The International Finance Corporation (IFC) is helping accelerate the growth of the $33 billion global green loan market by offering an IFC Green Loan product to create new options for businesses in developing countries to obtain green financing.
In a first for a global development institution, IFC has started offering its investment clients the option of structuring loans in accordance with the Green Loan Principles.
The principles, which are modeled on the Green Bond Principles, specify how loan proceeds should be used and how projects should be selected in order to qualify for green loan status.
This can help businesses attract additional financing and
enhance their reputation among shareholders, clients, and communities.
“The growth of the green lending market is crucial to help emerging markets shift to a low-carbon development and mitigate the adverse impacts of climate change,” said Alzbeta Klein, director of IFC’s climate business department.
“By offering our clients a green loan label, IFC seeks to play a catalytic role in growing green loans across emerging markets,” Alzbeta added.
Among international development banks, IFC is a leading provider of climate-related financing. Read more: Citi bank announces first €1 billion green bond
In the fiscal year that ended in June 2018, it committed $8.4 billion in such financing to businesses in emerging markets—including a record $4.5 billion mobilised from other investors.
This financing accounted for a record 36% of IFC’s overall investments for the year.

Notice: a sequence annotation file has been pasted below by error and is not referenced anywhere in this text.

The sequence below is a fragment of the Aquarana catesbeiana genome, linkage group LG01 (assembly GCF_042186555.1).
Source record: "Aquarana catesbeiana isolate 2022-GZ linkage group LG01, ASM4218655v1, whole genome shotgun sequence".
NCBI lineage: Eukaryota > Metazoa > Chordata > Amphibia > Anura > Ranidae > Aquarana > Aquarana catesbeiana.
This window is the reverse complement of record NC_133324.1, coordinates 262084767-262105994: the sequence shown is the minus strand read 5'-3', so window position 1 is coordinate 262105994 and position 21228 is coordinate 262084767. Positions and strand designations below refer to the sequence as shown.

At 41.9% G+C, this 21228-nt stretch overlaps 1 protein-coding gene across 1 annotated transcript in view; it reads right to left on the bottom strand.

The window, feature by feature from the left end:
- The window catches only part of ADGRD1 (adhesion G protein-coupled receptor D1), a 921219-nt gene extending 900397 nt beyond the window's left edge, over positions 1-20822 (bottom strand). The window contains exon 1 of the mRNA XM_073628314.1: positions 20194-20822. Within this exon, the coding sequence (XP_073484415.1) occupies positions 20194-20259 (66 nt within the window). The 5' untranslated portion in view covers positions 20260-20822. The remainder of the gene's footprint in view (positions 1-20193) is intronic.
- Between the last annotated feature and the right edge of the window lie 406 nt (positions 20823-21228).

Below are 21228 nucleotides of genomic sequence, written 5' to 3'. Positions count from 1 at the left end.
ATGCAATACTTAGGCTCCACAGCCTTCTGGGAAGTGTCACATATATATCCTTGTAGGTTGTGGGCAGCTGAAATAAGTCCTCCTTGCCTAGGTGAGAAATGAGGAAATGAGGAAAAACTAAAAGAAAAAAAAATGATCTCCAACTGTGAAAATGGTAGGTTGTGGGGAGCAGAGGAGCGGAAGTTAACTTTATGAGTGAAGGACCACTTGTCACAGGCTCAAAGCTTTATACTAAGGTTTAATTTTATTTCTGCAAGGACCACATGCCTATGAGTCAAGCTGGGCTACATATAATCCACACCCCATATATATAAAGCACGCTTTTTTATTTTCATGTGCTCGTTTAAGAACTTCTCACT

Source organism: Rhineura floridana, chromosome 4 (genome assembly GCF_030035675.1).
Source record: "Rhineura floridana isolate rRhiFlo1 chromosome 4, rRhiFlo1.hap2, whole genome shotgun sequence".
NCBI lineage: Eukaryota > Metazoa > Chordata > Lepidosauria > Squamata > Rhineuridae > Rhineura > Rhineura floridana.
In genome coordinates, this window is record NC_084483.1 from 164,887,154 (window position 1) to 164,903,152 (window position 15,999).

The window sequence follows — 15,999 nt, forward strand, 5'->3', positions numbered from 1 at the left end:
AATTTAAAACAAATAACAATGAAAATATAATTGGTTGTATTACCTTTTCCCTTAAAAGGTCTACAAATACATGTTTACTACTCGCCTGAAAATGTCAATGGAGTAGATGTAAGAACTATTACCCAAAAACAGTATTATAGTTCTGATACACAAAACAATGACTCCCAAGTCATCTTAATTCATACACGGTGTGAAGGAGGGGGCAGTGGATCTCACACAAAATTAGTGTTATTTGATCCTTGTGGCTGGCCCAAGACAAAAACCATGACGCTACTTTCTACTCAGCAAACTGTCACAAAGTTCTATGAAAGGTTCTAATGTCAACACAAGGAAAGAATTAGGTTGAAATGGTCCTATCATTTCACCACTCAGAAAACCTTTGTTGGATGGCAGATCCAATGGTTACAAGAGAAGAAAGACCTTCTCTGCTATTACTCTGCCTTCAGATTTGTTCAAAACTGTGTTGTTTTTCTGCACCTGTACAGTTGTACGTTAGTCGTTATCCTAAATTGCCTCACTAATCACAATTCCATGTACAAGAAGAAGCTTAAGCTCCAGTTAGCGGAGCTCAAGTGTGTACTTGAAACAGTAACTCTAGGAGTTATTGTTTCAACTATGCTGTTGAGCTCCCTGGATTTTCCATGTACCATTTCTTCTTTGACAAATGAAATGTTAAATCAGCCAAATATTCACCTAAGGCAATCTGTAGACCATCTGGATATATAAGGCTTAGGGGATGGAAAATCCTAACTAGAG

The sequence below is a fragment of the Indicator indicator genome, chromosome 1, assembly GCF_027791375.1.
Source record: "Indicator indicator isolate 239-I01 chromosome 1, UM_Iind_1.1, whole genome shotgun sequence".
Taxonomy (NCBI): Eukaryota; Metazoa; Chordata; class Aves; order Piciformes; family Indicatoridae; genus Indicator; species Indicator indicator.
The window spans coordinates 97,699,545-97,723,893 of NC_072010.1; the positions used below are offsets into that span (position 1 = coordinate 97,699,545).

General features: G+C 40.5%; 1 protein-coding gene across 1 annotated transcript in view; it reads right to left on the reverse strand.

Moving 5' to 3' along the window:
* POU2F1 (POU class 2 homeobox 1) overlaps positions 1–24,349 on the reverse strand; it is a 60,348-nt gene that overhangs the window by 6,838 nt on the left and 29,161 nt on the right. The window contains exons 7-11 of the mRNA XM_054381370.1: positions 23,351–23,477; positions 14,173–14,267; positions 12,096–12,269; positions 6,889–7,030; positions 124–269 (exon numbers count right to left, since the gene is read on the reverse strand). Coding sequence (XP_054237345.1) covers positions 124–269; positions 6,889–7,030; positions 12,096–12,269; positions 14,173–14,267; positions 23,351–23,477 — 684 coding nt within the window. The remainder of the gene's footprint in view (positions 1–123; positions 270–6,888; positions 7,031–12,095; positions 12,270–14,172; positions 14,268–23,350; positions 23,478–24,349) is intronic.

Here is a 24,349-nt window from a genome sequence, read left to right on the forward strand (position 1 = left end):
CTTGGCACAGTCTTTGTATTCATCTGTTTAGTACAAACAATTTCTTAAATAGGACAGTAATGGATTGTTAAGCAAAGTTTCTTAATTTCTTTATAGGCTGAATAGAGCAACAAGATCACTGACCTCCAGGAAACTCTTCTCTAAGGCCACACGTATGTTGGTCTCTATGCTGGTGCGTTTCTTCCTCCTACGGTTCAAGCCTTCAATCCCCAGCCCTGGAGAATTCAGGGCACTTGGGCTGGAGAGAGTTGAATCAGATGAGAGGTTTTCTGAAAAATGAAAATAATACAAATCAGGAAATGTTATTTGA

In accordance with the Green Loan Principles, IFC clients would be required to establish a management system to track, manage, and report on the use of proceeds of a loan for dedicated green projects and have it verified by a third party.
The financier will support its clients’ efforts to meet these requirements. The principles allow for self-certification by a borrower in some cases.
The Green Loan Principles, developed by the Loan Market Association (LMA), the Asia Pacific Loan Market Association (APLMA), and the Loan Syndications and Trading Association (LSTA), were adopted in March 2018 and extended in December 2018.
They are voluntary guidelines that seek to provide clarity and consistency on what constitutes a green loan.
Developing countries currently account for just $1.6 billion of the estimated $33 billion in outstanding green loans.
But the market is expected to grow rapidly, outpacing the growth of the green-bond market in the near term.